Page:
There's More to Your Occupancy Costs
Than Base Rent


Watch out for additional expenses. Somewhere in your lease (probably in section two or three), there's a paragraph titled "Additional Rent." Simply put, this is a definition of the additional costs you may incur during your tenancy. These costs can be paid either directly to the landlord or to a third party, such as the tax collector, insurance company, or a maintenance company. Depending on the type of lease you have, these items may be defined as simply "Additional Rent," Common Area Maintenance Charges" (CAM), or "Net Charges" (Triple Net or NNN). The important thing to know is that the amount you think is due based on what your broker may have negotiated as base rent may not (and in all probability is not) the total amount you will be paying to occupy that new space.


What about full service gross leases? Let's start with the most common office lease: the full service gross lease. In years past, you signed a lease that included everything. You paid a flat rate for the period of time you were in the space and at the end of the lease you negotiated a new term and rate. The landlord figured out how much it would cost him to run the building, make a profit, and increase the value of the property. As costs of operation began to jump, landlords decided they needed a hedge against the rising costs, and started including a fixed increase in rents based on some projected figure or by attaching the increase to some index (such as the Consumer Price Index (CPI)). In some ways, that was reasonable—you use the services; you pay your fair share.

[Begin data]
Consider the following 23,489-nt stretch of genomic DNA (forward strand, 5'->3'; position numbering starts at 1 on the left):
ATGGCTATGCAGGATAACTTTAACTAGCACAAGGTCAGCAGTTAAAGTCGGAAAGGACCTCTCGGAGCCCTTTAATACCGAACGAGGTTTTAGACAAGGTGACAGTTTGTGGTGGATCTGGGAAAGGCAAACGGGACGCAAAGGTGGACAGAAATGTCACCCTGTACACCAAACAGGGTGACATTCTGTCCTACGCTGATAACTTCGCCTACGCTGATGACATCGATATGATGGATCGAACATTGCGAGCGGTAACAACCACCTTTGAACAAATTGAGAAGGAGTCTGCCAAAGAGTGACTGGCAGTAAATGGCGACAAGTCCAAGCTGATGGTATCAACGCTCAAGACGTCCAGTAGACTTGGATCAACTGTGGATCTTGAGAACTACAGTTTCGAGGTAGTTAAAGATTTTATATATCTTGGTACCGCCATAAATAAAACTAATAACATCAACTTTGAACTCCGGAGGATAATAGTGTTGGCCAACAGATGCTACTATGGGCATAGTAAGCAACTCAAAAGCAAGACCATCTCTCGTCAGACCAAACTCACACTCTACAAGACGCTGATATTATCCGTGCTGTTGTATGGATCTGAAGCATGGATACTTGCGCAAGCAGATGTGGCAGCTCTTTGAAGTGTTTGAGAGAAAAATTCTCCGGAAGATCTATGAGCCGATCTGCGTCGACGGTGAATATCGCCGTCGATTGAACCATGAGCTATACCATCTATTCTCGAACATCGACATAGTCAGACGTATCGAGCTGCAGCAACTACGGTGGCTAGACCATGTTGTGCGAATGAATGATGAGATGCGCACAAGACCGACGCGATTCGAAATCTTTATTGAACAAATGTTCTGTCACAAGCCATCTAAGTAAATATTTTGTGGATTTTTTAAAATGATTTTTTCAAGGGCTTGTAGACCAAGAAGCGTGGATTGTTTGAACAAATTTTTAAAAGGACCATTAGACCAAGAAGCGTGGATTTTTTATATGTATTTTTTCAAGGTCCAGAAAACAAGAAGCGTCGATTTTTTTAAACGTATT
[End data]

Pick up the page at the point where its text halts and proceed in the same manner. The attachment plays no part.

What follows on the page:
What do you do when there appears to be increase on top of the increase? Somewhere along the line, tenants got used to paying fixed or percentage based increases, while landlords came up with another plan to extract more money from them. As a result, the concepts of the base year and expense stop came into vogue. Not only was the landlord going to raise the rent each year, but they were only going to pay for so much of the building operating expenses and require the tenant(s) to pay the difference. While there may be some justification for "step rents" in today's world, it is important to know why your base rent is increasing if the lease also includes an “additional rent” section. To many, this is a clear case of double dipping—increasing the rent to cover increasing operating costs plus charging for increases over the initial year’s operating costs. Are we the first to figure that out?